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The haters may still hate him, but others still love him.
At CPAC Texas over the weekend, former President Donald Trump crushed the competition in the 2024 GOP presidential nomination poll.
Trump captured 70% of ballots cast in the anonymous straw poll, up from the 55% he received at CPAC Orlando in late February.
The Republican party goes as Trump goes. That will not change between now and 2024. Should Trump announce his candidacy for 2024, he will be the heavy favorite in the GOP primary.
Trump’s base is so strong that Republican voters have only one other candidate on their minds. In the same CPAC Texas straw poll, Florida Gov. Ron DeSantis received 21% of ballots cast.
DeSantis may be a distant second, but he scored a significant win compared to the rest of the pool. No one else among the other 19 potential 2024 Republican White House contenders received more than 1%. It was Trump at 70%, DeSantis at 21%, six candidates at 1%, and 11 others at 0%.
Trump keeps teasing a 2024 run, but until he actually announces it, I’m not sold that he’ll do it.
While I have no doubt Trump would run today, there are many days between July 12, 2021, and the end of 2022 midterms. Trump told Clay Travis and Buck Sexton he could announce his decision following the results of the 2022 election.
If Trump does run, the question then becomes whether DeSantis would challenge him. The New York Times is encouraging it, hoping to build a destructive civil war in the Republican party. I don’t see it though. DeSantis’ support is strong and growing, but here’s the truth: all that would quickly erode if Trump turned against him.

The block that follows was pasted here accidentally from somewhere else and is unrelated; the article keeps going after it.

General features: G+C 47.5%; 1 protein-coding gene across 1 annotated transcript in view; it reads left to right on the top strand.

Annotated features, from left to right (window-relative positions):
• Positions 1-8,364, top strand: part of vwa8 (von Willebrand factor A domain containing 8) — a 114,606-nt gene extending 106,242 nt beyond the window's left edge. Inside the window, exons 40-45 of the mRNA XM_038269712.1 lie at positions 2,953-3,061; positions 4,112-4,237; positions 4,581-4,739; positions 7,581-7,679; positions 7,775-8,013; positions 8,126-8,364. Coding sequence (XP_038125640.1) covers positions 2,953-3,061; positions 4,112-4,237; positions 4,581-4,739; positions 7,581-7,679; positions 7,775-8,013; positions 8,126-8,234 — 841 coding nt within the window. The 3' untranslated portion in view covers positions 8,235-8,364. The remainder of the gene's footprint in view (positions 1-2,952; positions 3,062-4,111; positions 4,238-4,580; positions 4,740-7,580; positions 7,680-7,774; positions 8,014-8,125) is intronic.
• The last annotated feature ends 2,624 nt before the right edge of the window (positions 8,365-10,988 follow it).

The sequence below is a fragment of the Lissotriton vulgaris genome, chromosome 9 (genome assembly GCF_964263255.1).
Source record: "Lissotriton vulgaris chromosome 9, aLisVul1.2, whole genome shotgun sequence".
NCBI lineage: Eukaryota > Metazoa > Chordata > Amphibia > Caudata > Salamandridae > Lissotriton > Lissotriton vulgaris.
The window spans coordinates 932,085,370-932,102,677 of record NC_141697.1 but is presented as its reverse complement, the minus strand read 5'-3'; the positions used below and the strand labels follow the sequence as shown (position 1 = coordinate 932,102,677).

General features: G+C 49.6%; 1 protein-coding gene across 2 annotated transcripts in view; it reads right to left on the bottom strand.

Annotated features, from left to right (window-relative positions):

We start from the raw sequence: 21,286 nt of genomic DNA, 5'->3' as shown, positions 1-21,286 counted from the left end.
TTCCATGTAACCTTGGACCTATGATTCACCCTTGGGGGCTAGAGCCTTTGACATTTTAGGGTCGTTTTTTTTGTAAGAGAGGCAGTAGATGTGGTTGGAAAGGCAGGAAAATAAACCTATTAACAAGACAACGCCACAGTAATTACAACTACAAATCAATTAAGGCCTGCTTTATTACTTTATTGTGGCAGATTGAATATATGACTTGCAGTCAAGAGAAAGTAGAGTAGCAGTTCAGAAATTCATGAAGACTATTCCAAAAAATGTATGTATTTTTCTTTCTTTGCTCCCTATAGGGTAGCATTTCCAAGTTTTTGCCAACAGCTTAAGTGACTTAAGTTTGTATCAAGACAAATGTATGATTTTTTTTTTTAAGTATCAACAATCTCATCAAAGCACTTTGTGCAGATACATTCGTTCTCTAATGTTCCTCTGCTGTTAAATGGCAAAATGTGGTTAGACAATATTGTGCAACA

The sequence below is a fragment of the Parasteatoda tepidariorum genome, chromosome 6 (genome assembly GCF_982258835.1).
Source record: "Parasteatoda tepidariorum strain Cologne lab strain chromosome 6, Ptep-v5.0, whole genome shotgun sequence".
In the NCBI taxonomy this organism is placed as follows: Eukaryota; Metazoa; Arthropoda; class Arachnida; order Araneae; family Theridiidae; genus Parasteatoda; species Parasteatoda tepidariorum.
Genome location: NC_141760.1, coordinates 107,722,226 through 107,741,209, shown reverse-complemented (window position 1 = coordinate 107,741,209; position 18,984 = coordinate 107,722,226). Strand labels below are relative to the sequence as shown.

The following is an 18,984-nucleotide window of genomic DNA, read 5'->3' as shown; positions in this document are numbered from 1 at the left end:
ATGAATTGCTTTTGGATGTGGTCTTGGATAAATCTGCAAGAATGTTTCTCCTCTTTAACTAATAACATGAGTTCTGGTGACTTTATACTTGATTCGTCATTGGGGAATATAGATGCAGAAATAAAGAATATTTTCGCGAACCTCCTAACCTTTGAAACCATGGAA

Trump has the opportunity to play kingmaker not only in 2022 but 2024, 2026, and 2028. So if Trump runs in 2024, DeSantis is better off waiting for 2028 and hoping to inherit most of Trump’s voters. Mark Meadows, who was Trump’s fourth White House chief of staff, is already saying DeSantis won’t challenge him.
‘[DeSantis] would be the first to say that if President Trump gets in, that he would win the nomination and would clear the field,” Meadows said on the topic.
Should Trump, 75, pass on 2024 — and, again, I’m not convinced his decision is final — DeSantis has an incredible opening. That hypothetical 21% would instantly skyrocket.
In a second straw poll in Orlando based on a hypothetical nomination showdown that didn’t include Trump, DeSantis led the pack with 43% support. South Dakota Gov. Kristi Noem finished second at 11%. A lot would have to change for Noem to challenge DeSantis and his momentum.
Trump is like Tom Brady. Until Brady leaves the NFL, the league is his. But who would’ve thought there would be such a worthy successor in Patrick Mahomes?